• Fill a large bucket half full of water.
  • Pour half a bottle of Domestos and stir well with a stick to mix the two liquids.
  • Only then put your denim pants in the bucket.
  • Immerse the trousers and let them soak for several hours.
  • If you want to achieve the most consistent result possible, you should move the denim pants several times in the bucket during the soaking time.
  • After soaking, rinse your favorite jeans in the shower until the leaking water is no longer colored.
  • Then the pants come into the washing machine and are washed at the usual washing temperature.
  • Hang the blue jeans in the sun to dry and see your final result with the dried trousers. If the desired color has not yet been reached, you must repeat the process.

How to bleach the distressed look for jeans

If you want to make the coveted distressed look yourself, you can also work with chlorine cleaners or domestos. However, do not pour the product into the water, but apply it specifically where you want it to be:

  • To prevent the liquid from soaking both sides of the trousers at the same time, place a wooden board, a thick cardboard, or something similar in your pants.
  • Then place the diluted bleach on a sponge and rub the areas you want to bleach with it.
  • Alternatively, you can fill and spray the chemicals in a spray bottle, apply them using a syringe, or even paint certain patterns with the brush.
  • Once you have reached the desired look, rinse the denim pants under clear water until no more colored water leaks.
  • Then put the pants in the washing machine and wash them without detergent.
  • For drying, the denim jeans are hung in the sun for drying.

7 things to avoid

I’ve already experimented with bleach a number of times, be it with a spray bottle or a self-made bleaching gel. But there are a few things that go wrong can. So if you haven’t dared yet or just need a few tips , this is for you:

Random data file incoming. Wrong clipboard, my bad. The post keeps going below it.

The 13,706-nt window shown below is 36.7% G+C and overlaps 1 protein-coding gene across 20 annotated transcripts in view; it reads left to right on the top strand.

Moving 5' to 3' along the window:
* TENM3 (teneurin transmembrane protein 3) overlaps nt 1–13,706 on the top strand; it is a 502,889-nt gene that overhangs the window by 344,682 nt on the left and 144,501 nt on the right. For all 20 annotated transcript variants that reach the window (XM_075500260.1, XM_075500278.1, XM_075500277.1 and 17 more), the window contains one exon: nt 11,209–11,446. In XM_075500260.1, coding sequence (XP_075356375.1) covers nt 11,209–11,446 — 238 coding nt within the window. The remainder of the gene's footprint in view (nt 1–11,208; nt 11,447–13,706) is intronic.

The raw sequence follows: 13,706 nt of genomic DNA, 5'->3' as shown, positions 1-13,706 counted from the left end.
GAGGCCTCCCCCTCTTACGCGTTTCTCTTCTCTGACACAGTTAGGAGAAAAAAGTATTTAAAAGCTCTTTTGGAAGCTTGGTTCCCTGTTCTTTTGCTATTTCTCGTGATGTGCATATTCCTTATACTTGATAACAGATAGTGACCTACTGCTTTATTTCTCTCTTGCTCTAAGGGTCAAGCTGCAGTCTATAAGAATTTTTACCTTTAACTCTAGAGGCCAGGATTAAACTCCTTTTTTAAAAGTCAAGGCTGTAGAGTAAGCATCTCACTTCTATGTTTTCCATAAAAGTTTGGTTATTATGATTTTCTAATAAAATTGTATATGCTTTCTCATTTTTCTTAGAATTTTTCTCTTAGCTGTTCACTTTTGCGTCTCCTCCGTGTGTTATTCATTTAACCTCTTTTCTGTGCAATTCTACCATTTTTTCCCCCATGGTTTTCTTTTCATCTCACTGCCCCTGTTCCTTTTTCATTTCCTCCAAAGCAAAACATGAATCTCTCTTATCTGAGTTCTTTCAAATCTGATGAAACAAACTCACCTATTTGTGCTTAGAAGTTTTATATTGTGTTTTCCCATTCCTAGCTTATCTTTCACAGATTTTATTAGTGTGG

1. The wrong bleach

You definitely need a chlorine- based bleach, not oxygen bleach. I once heard from someone who probably bought the wrong Domestos, which then didn’t work. There are differences, for example different brands of bleach have 4.5 ; 2.4 or 2.8g sodium hypochlorite per 100ml. Although hair bleach (hydrogen peroxide) sometimes also bleaches clothes very well, it’s not foolproof and sometimes has no effect at all.

  1. Too much bleach

Under no circumstances should you pour the bleach solution directly from the bottle onto your jeans, as this is difficult to control and, in the best case, results in large bleached patches that do not look good. I think so anyway. I use the bleach undiluted, but refill it. For nice little spots and splashes, I used to use an empty bottle with a metal lid, in which I poked holes.

  1. Jeans are not pre-washed

It is best to only bleach freshly washed items. Whether it’s brand new with a finish or second-hand items with fabric softener – if other chemicals are in the fibers, bleaching won’t work. We noticed this with the first pair of jeans, because it only finally worked the third time, after the jeans had been washed twice. We then washed the other pants twice, but the result was still poor after a long exposure.

  1. Bleaching colored jeans

With our common experience we can say that cheap jeans (like the first one) are often less intensely-dyed or colored, so they can be bleached better. If you ‘ve tried bleaching black before, you know that unfortunately it often only turns orange to yellow. But depending on the intensity, this can be over- colored , like I did with some purple / green jeans a long time ago. Other colors can look really cool too.

5. Hanging the jeans up

Hanging up the jeans for bleaching may seem very practical at first glance, but it is a bit tricky if, for example, the liquid rolls off and the even distribution does not work so well . An exception is the relatively viscous Domestos for brush bleaching. The resulting stripe effects are quite nice, but unfortunately they are a bit crooked – the way the trouser leg hung. Lie the jeans down and you will find it works better.

6. Bleaching the surrounding area

With all the fun, don’t forget that bleach is an aggressive lye – so put on gloves (preferably also old clothes) and protect the environment. A bathtub is very practical, unfortunately our doormat has gotten something. We then bleached the second pair of pants outside , which is also better because of the chlorine smell. Now just leave it on until it is light enough and then wash everything off well with water.

  1. Not washing out chlorine well

When the piece looks the way it should, wash it out with plenty of water first. This often looks yellow because of the decomposed pigments. Then we put the things in the washing machine without detergent to completely get rid of the bleach. Then at least one more round is washed with detergent. The pants will still smell like swimming pool for a while, but airing out helps a little.